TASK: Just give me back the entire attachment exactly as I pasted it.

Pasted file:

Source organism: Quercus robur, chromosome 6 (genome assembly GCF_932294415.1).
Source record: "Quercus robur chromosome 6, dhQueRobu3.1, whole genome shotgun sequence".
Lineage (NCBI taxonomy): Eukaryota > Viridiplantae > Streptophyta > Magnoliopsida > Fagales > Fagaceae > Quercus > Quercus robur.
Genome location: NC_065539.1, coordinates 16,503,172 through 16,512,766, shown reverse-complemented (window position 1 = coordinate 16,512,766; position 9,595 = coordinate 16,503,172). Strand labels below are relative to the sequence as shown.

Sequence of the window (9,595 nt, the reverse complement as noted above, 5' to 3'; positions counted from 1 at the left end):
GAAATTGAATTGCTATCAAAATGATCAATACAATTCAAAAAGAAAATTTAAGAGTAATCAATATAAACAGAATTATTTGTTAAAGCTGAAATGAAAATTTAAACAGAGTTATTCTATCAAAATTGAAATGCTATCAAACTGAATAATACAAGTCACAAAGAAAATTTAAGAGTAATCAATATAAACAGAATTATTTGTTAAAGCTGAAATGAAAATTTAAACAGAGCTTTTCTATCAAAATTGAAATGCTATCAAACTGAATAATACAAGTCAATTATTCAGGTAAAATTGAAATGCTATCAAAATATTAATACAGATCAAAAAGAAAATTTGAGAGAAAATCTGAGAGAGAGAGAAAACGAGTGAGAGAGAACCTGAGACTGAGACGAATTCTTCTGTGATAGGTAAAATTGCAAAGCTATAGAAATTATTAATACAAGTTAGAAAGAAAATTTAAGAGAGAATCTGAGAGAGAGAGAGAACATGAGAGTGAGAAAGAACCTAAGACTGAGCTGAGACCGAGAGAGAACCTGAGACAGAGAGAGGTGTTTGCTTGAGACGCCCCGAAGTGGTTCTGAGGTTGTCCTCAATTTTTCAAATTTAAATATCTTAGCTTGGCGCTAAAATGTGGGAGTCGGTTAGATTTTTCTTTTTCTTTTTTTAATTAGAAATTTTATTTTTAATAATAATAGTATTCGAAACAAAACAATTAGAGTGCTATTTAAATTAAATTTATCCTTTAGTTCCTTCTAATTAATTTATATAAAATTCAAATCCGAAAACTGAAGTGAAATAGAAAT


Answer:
Source organism: Quercus robur, chromosome 6 (genome assembly GCF_932294415.1).
Source record: "Quercus robur chromosome 6, dhQueRobu3.1, whole genome shotgun sequence".
Lineage (NCBI taxonomy): Eukaryota > Viridiplantae > Streptophyta > Magnoliopsida > Fagales > Fagaceae > Quercus > Quercus robur.
Genome location: NC_065539.1, coordinates 16,503,172 through 16,512,766, shown reverse-complemented (window position 1 = coordinate 16,512,766; position 9,595 = coordinate 16,503,172). Strand labels below are relative to the sequence as shown.

Sequence of the window (9,595 nt, the reverse complement as noted above, 5' to 3'; positions counted from 1 at the left end):
GAAATTGAATTGCTATCAAAATGATCAATACAATTCAAAAAGAAAATTTAAGAGTAATCAATATAAACAGAATTATTTGTTAAAGCTGAAATGAAAATTTAAACAGAGTTATTCTATCAAAATTGAAATGCTATCAAACTGAATAATACAAGTCACAAAGAAAATTTAAGAGTAATCAATATAAACAGAATTATTTGTTAAAGCTGAAATGAAAATTTAAACAGAGCTTTTCTATCAAAATTGAAATGCTATCAAACTGAATAATACAAGTCAATTATTCAGGTAAAATTGAAATGCTATCAAAATATTAATACAGATCAAAAAGAAAATTTGAGAGAAAATCTGAGAGAGAGAGAAAACGAGTGAGAGAGAACCTGAGACTGAGACGAATTCTTCTGTGATAGGTAAAATTGCAAAGCTATAGAAATTATTAATACAAGTTAGAAAGAAAATTTAAGAGAGAATCTGAGAGAGAGAGAGAACATGAGAGTGAGAAAGAACCTAAGACTGAGCTGAGACCGAGAGAGAACCTGAGACAGAGAGAGGTGTTTGCTTGAGACGCCCCGAAGTGGTTCTGAGGTTGTCCTCAATTTTTCAAATTTAAATATCTTAGCTTGGCGCTAAAATGTGGGAGTCGGTTAGATTTTTCTTTTTCTTTTTTTAATTAGAAATTTTATTTTTAATAATAATAGTATTCGAAACAAAACAATTAGAGTGCTATTTAAATTAAATTTATCCTTTAGTTCCTTCTAATTAATTTATATAAAATTCAAATCCGAAAACTGAAGTGAAATAGAAAT